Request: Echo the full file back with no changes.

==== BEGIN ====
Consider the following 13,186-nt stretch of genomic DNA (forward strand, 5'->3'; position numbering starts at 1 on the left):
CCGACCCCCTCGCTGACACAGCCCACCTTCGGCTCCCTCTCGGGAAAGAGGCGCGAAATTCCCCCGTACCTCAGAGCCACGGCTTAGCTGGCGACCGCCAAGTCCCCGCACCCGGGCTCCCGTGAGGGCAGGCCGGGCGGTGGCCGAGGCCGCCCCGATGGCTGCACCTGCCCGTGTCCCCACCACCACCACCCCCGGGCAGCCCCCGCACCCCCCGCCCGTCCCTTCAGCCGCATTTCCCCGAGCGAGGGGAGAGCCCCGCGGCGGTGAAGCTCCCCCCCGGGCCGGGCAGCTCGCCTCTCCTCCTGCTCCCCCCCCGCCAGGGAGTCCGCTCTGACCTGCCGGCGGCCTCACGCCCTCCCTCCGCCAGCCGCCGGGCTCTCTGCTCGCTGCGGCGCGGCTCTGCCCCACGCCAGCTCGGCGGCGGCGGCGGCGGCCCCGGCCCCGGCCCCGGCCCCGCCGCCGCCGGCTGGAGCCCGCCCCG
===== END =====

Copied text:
Consider the following 13,186-nt stretch of genomic DNA (forward strand, 5'->3'; position numbering starts at 1 on the left):
CCGACCCCCTCGCTGACACAGCCCACCTTCGGCTCCCTCTCGGGAAAGAGGCGCGAAATTCCCCCGTACCTCAGAGCCACGGCTTAGCTGGCGACCGCCAAGTCCCCGCACCCGGGCTCCCGTGAGGGCAGGCCGGGCGGTGGCCGAGGCCGCCCCGATGGCTGCACCTGCCCGTGTCCCCACCACCACCACCCCCGGGCAGCCCCCGCACCCCCCGCCCGTCCCTTCAGCCGCATTTCCCCGAGCGAGGGGAGAGCCCCGCGGCGGTGAAGCTCCCCCCCGGGCCGGGCAGCTCGCCTCTCCTCCTGCTCCCCCCCCGCCAGGGAGTCCGCTCTGACCTGCCGGCGGCCTCACGCCCTCCCTCCGCCAGCCGCCGGGCTCTCTGCTCGCTGCGGCGCGGCTCTGCCCCACGCCAGCTCGGCGGCGGCGGCGGCGGCCCCGGCCCCGGCCCCGGCCCCGCCGCCGCCGGCTGGAGCCCGCCCCG